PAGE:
Author: Jacqueline Carey
Title: Banewreaker (Book 1)
Series: The Sundering
Publisher: Thor fantasy (2004)
Go to Amazon page
My rating: 5 of 5 stars
If all that is good thinks you evil... are you?
Once upon a time, the Seven Shapers dwelled in accord and Shaped the world to their will. But Satoris, the youngest among them, was deemed too generous in his gifts to the race of Men, and so began the Shapers' War, which Sundered the world. Now six of the Shapers lay to one end of a vast ocean, and Satoris to the other, reviled by even the race of Men.
Satoris sits in his Darkhaven, surrounded by his allies. Chief among them is Tanaros Blacksword, immortal Commander General of his army. Once a mortal man who was betrayed by King and Wife, Tanaros fled to Darkhaven a thousand years ago, and in Satoris's service has redeemed his honor-but left his humanity behind.
Now there is a new prophecy that tells of Satoris's destruction and the redemption of the world. To thwart it, Satoris sends Tanaros to capture the Lady of the Ellylon, the beautiful Cerelinde, to prevent her alliance with the last High King of Men.
But Tanaros discovers that not all of his heart has been lost--his feelings for Cerelinde could doom Satoris, but save the race of Men...
Some books hook you from the very first sentence. Other books fail to capture you at all.
And then, there are books like Banewreaker: tales what will coax you subtly, irrevocably, word by word, without you realizing it, until you cannot stop poring over its pages.
I started reading this series because I found an interesting comment by George R.R. Martin in his own website: he said that it was a good read, that it told the story of the Lord of the Rings from the point of view of Sauron's minions. Both the source and the recommendation were enough to make me grab my own copy, but it turned out that things were, as they are wont to be, much more complex. A retelling of the Lord or the Rings? No: so much more.
Banewreaker's first lines are not very easy to read. The first chapter might be slow, as Carey explains with her flowery, descriptive prose the intricacies of the world's origin, of its deities, its inhabitants, its myth and lore. Perhaps the reader will find trouble remembering the names, or recognizing what the names refer to. But, as pages start to flow with increasing speed, it is obvious that these seeming faults are, in truth, great strengths.
The prose has a cadence, a rhythm to it, that will immediately evoke a powerful epic in the reader's mind: the reading does not pick up because of a change in the writer's style, but because the reader understands the pace and dances along with it.
Descriptions abound, but are never overused: I could feel every nuance of atmosphere in this book and did not feel the need to skip a paragraph once. Races, places, items are mentioned, and the reader is supplied with enough information to know “what” the author refers to without having their imagination limited in any way when it is unimportant to the plot. This helps to create a feeling of realism and continuity as well: if the fantastic things Carey is writing about (such as “rhyos”, for example) are not painstakingly detailed, the reader is left with the impression that the item is common, real, part of their life, and thus does not require further presentation.
Every character, from the Shapers and the ancient dragons to the lords to the soldiers, is a piece that fits perfectly in the tapestry that is Banewreaker. They all have motivations to be where they are, to do what they do. They know hate and duty and passion. They might seem bitter at times, or haunted by their past, but that is because such is the nature of man: yes, Lord Ushahin has never forgiven those who tried to kill him with stones and sticks when he was but a child because of his mixed heritage. But, can we honestly ask him to forgive and forget? Satoris feels the hatred of his older brother, and becomes more and more bitter, but, can we ask anything else, when he has been turned into the paradigm of evil because he did what he had to to protect life as it was? The villains of this tale are, indeed, the heroes from the other side, and it doesn't take long before we can empathize with their trials and their plight.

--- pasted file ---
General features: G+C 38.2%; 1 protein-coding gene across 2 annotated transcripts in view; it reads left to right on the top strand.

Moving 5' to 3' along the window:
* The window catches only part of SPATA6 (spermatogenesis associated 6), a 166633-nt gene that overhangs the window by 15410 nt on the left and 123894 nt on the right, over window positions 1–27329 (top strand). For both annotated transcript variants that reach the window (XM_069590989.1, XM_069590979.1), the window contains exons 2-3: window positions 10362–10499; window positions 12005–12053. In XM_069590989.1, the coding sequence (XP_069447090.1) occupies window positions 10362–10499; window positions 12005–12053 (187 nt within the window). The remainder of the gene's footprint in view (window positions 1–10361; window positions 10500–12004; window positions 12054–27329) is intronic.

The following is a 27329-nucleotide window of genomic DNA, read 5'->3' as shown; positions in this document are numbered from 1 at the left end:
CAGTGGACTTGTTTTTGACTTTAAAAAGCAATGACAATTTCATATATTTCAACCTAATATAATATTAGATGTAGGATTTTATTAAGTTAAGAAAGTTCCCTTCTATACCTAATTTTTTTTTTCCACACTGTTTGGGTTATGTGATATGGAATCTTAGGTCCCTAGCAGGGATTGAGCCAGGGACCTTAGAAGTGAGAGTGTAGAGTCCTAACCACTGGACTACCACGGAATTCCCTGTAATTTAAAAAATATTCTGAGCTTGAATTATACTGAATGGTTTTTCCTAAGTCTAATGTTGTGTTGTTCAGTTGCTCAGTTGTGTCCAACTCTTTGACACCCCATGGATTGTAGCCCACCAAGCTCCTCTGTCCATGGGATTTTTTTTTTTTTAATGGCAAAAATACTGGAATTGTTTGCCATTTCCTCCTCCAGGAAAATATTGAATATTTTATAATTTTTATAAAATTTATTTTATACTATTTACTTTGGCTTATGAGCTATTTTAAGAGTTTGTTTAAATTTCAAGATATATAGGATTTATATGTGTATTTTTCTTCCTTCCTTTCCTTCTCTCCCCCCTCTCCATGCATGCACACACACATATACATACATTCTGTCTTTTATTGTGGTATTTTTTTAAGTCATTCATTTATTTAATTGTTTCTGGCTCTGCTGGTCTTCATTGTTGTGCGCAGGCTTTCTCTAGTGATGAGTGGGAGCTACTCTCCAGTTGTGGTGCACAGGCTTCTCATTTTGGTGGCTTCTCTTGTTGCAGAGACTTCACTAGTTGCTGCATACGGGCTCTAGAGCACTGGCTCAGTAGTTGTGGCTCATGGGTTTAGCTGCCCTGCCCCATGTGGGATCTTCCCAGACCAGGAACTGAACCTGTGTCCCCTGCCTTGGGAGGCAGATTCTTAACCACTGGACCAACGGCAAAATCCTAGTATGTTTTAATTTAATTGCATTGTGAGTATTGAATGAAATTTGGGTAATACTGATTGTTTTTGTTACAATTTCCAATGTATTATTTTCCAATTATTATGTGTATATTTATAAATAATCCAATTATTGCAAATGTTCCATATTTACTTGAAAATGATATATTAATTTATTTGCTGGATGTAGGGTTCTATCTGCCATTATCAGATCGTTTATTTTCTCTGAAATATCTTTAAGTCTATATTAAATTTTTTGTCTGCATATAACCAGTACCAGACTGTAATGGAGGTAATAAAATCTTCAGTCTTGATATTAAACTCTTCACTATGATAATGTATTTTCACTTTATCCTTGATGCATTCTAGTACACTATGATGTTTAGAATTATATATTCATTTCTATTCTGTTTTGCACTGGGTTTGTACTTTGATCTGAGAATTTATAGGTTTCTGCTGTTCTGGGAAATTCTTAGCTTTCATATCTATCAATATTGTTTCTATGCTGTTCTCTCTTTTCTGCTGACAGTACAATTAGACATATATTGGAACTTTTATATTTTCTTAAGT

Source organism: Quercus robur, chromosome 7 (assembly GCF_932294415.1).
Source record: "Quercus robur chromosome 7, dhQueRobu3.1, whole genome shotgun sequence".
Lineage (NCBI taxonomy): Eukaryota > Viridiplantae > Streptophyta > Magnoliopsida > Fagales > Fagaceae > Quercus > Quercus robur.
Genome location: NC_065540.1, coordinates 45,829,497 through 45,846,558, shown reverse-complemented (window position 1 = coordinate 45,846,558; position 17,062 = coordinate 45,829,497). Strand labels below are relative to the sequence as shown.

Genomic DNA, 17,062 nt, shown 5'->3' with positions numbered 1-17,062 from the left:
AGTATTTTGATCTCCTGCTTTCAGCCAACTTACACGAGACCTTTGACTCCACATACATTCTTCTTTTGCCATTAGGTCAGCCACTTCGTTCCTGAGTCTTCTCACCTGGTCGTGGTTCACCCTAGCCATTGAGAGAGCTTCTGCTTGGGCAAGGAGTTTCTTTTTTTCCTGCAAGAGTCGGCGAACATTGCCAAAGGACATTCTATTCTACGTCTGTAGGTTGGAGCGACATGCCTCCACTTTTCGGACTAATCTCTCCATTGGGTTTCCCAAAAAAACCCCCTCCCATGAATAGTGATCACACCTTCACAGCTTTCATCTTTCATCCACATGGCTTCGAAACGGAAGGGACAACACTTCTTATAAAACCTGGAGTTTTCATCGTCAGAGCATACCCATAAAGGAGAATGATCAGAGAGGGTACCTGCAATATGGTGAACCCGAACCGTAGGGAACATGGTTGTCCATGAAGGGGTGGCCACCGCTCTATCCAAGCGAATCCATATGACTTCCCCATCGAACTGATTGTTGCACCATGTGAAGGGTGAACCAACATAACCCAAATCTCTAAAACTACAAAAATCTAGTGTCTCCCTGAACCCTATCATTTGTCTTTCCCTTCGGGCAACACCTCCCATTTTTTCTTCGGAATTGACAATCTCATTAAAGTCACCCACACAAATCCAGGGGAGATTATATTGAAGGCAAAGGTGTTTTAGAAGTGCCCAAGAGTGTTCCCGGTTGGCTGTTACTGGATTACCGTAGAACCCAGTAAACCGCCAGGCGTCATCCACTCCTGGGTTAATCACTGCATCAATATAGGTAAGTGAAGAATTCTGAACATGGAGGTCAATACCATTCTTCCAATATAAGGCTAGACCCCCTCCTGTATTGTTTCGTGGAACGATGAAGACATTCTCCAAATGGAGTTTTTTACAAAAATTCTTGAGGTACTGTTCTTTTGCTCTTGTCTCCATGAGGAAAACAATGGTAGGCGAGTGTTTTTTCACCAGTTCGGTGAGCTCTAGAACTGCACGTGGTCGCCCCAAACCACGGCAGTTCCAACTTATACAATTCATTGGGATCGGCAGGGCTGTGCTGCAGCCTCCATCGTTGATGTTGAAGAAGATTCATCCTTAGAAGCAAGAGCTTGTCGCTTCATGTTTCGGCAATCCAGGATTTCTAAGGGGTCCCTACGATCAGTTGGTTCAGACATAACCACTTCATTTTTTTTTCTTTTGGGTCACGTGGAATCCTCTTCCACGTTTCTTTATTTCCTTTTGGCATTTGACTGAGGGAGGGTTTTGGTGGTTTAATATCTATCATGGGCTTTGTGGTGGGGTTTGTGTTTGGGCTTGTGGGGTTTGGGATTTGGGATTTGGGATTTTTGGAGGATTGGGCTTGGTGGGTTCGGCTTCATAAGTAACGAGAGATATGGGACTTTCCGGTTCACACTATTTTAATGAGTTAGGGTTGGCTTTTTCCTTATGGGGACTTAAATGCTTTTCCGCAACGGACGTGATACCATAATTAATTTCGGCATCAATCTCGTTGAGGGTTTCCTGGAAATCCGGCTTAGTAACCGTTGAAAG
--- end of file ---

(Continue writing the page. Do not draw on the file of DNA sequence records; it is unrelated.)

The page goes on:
Surprisingly enough, the alliance of elves and men and charred ones who set out to stop Satoris, those who would bring destruction to the characters we have come to love following blindly after a prophecy, are not hateful. While I personally hoped with all my might that they would not succeed, I found their dedication well placed, their hopes reasonable, their mercy real. They are characters just as fascinating as the heroes, who have placed their beliefs in Satoris' enemy and who follow him to the end, no matter how bloody it might be, how much they suffer.
And all these heroes and villains clash in a riveting storyline wherein Satoris attempts to prevent the prophecy of his destruction to come to fruition: the words have always been there, but now that his enemies are on the move, he decides to strike first and capture one of the integral parties: the Lady Celerinde, whose wedding to the descendant of a particular House of men would signal the beginning of the end. But was this move to stop the prophecy, or to follow it through? Satoris is not the evil he's been made to look like, but will Celerinde understand this in time to make a difference?
Because all things are as they must be, and the darkness of Darkhaven shines bright even as the alliance of his rival brings the shadows to its doorstep.
One final word of personal opinion: Banewreaker is a must-read. It is a renovation of the fantasy genre, with choices and shades of gray. It is also a deep work that will make the reader think, not only about Satoris and his fight, but about the very nature of conflict, of good, of evil.